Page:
Lincoln felt the same way, noting the similarities in their character qualities and the path they’ve taken to get to this point in the show (plenty of loss, plenty of pain, plenty of changes):

The thing I love about playing scenes with Danai is they have this kind of jokiness to them. A gallows humor that is a bit cowboy. They’re both warriors and she’s the kind of person that can take the piss out of Rick. There arent that many people in the apocalypse, so maybe when everyone’s dead and there’s me and her, lets get it on.

Walkers Galore

The super-sized pilot is already confirmed to be 90 minutes with a Madison Square Garden premiere to usher it out to the people, but that isn’t the only thing getting bigger in the premiere. The horde of the undead is going to get larger than we’ve ever seen on the show and Gale Anne Hurd noted that the production needed to support this with believable effects:

We’re at that point in the series where naturally the cast will expand in Alexandria. There is no question that there are more walkers out there than human survivors and it was really important not to just do it with CGI. It really was servicing a particular story. The whole season has that sort of scope.

Greg Nicotero added that the shoot for the pilot featured close to 300 walkers on the set in one day, which is more than any other episode of the series to this point. That says a lot considering some of the groups we’ve seen up to this point. And judging from the trailer, the effects are not skimping at all. Nicotero and his disciples are at the top of their game and they’re hoping to really push it to its limits this season:

Scott has one very specific thing that hes conscious of: It cant be a Ray Harryhausen. It has to be muscle and there has to be something motivating movements. Ribcage and exposed bone. We’re doing a few things this year we haven’t done before by digital augmentation of the walkers. Gives us more opportunities. They use decrepit a lot this season in the script. It’s been amazing.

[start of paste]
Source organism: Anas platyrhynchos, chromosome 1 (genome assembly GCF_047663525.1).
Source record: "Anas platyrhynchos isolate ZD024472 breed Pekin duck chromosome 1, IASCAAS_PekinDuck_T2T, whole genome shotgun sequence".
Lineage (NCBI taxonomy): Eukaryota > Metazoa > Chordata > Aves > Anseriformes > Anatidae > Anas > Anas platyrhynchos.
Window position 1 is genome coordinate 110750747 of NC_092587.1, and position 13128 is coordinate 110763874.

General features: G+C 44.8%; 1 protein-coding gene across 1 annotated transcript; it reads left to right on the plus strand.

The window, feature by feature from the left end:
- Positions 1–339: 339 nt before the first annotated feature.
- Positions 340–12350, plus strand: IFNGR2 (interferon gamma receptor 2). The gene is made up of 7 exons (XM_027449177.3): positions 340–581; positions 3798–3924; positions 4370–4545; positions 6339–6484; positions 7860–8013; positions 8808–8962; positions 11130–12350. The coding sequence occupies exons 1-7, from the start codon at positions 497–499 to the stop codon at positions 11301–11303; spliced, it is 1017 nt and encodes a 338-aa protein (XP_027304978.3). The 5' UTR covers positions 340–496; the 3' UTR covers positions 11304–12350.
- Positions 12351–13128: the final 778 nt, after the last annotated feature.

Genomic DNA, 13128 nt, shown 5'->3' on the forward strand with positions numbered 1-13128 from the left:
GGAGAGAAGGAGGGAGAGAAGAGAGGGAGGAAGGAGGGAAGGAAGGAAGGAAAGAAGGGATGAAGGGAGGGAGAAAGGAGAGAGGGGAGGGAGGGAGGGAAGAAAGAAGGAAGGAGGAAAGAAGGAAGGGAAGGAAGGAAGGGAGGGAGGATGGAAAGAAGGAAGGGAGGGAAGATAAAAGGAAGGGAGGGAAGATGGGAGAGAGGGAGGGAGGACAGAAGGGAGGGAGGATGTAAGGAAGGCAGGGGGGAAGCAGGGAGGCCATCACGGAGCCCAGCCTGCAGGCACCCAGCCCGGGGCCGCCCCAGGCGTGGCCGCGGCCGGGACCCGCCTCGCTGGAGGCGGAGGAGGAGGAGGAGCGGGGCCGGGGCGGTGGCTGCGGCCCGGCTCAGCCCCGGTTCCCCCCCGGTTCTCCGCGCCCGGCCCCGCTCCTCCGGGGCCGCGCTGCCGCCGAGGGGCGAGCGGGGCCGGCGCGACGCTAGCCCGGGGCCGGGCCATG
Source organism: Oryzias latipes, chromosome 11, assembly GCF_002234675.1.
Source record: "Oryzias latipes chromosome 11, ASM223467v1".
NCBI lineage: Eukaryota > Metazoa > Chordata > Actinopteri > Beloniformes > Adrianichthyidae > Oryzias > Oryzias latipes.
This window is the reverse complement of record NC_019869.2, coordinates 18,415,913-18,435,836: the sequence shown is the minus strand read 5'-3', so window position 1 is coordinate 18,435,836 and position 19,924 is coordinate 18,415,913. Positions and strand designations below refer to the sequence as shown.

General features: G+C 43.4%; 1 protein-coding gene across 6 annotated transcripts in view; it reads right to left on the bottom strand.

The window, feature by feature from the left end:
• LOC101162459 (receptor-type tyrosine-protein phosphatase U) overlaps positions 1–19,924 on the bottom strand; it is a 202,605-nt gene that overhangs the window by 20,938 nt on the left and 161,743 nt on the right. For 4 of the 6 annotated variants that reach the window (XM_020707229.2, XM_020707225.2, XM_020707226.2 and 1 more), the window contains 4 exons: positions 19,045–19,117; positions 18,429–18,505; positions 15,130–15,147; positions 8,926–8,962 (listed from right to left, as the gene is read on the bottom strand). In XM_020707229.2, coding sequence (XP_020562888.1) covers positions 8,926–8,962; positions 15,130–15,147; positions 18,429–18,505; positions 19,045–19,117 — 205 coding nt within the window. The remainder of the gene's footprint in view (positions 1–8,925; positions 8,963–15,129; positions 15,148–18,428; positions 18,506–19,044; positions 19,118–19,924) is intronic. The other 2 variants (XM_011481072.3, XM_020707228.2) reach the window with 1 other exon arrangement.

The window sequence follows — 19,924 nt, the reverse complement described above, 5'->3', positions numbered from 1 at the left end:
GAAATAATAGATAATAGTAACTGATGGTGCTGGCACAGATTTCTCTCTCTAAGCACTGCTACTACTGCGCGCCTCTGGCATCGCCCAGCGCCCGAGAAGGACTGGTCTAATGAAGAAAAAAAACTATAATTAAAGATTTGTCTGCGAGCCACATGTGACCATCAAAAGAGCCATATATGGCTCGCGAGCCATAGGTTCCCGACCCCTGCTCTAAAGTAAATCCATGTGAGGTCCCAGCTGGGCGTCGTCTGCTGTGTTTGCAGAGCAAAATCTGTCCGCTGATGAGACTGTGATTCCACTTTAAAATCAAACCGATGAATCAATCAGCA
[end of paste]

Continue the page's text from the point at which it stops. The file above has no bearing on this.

Every season we sort of refine the teeth even more. We just keep changing it up. Every season it’s different and we just keep pushing a bit more.

Keeping The Fans On Their Toes

The biggest hurdle in creating a buzzworthy show like The Walking Dead seems to be keeping things under wraps. Holding back plot points, telling half truths in the promos for episodes, and just dropping different hints for people to follow keeps the creators and producers on their toes, particularly Scott Gimple:

I’ve written probably three or four television shows worth of fake sides. Stuff I am super proud of, quality writing that I love. It will never see the light of day.

And even with that, stories and other tidbits find a way to leak out. It just shows you some of the hurdles they have to hop in order to keep the surprises intact. Luckily there are other hurdles that are a lot of fun, particularly for the cast according to Michael Cudlitz:

If there were 100 people who watched our show, 98 of those people are on the Internet to look for these clues. It’s great, it gives them things to talk about and speculate and a lot of times they are wrong and it keeps the conversation alive.

And if you’re wondering if there’s any rivalry brewing between this show and the cast of Fear The Walking Dead, it seems to be all smiles and well wishes from Steven Yuen:

Life’s gonna change. For me, I’m just very fortunate I walked into a situation that was a perfect storm of great people, great creative and amazing bosses. They’ll be fine.

Now it’s up to the fans to decide what is going to be worth for on AMC, something we’ve already laid out elsewhere. Fear The Walking Dead and The Walking Dead will both be back sooner than we likely expected and it would seem that the creative isn’t losing a step yet.